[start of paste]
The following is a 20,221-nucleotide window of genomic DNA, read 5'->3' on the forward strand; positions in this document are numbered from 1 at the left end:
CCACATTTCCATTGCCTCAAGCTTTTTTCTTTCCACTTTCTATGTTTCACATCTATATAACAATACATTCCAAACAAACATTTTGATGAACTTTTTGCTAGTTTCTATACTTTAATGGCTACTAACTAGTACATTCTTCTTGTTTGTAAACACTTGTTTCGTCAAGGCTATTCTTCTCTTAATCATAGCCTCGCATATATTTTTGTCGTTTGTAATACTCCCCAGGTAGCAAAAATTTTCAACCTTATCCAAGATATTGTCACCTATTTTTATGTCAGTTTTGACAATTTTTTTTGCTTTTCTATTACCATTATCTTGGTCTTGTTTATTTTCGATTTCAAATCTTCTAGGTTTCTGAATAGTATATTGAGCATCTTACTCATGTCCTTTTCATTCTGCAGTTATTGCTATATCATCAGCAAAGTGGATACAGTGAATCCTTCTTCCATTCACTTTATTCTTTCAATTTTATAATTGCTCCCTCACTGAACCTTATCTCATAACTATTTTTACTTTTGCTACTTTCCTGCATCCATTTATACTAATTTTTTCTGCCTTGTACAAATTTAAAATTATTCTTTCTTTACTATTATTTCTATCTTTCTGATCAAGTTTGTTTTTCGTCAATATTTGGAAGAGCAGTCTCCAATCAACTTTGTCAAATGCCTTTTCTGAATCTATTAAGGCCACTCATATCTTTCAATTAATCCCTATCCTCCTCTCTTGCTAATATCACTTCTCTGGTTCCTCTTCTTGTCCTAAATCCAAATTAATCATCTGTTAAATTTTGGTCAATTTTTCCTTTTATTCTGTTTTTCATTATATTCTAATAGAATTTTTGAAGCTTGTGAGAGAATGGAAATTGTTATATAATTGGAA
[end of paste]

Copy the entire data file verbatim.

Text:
The following is a 20,221-nucleotide window of genomic DNA, read 5'->3' on the forward strand; positions in this document are numbered from 1 at the left end:
CCACATTTCCATTGCCTCAAGCTTTTTTCTTTCCACTTTCTATGTTTCACATCTATATAACAATACATTCCAAACAAACATTTTGATGAACTTTTTGCTAGTTTCTATACTTTAATGGCTACTAACTAGTACATTCTTCTTGTTTGTAAACACTTGTTTCGTCAAGGCTATTCTTCTCTTAATCATAGCCTCGCATATATTTTTGTCGTTTGTAATACTCCCCAGGTAGCAAAAATTTTCAACCTTATCCAAGATATTGTCACCTATTTTTATGTCAGTTTTGACAATTTTTTTTGCTTTTCTATTACCATTATCTTGGTCTTGTTTATTTTCGATTTCAAATCTTCTAGGTTTCTGAATAGTATATTGAGCATCTTACTCATGTCCTTTTCATTCTGCAGTTATTGCTATATCATCAGCAAAGTGGATACAGTGAATCCTTCTTCCATTCACTTTATTCTTTCAATTTTATAATTGCTCCCTCACTGAACCTTATCTCATAACTATTTTTACTTTTGCTACTTTCCTGCATCCATTTATACTAATTTTTTCTGCCTTGTACAAATTTAAAATTATTCTTTCTTTACTATTATTTCTATCTTTCTGATCAAGTTTGTTTTTCGTCAATATTTGGAAGAGCAGTCTCCAATCAACTTTGTCAAATGCCTTTTCTGAATCTATTAAGGCCACTCATATCTTTCAATTAATCCCTATCCTCCTCTCTTGCTAATATCACTTCTCTGGTTCCTCTTCTTGTCCTAAATCCAAATTAATCATCTGTTAAATTTTGGTCAATTTTTCCTTTTATTCTGTTTTTCATTATATTCTAATAGAATTTTTGAAGCTTGTGAGAGAATGGAAATTGTTATATAATTGGAA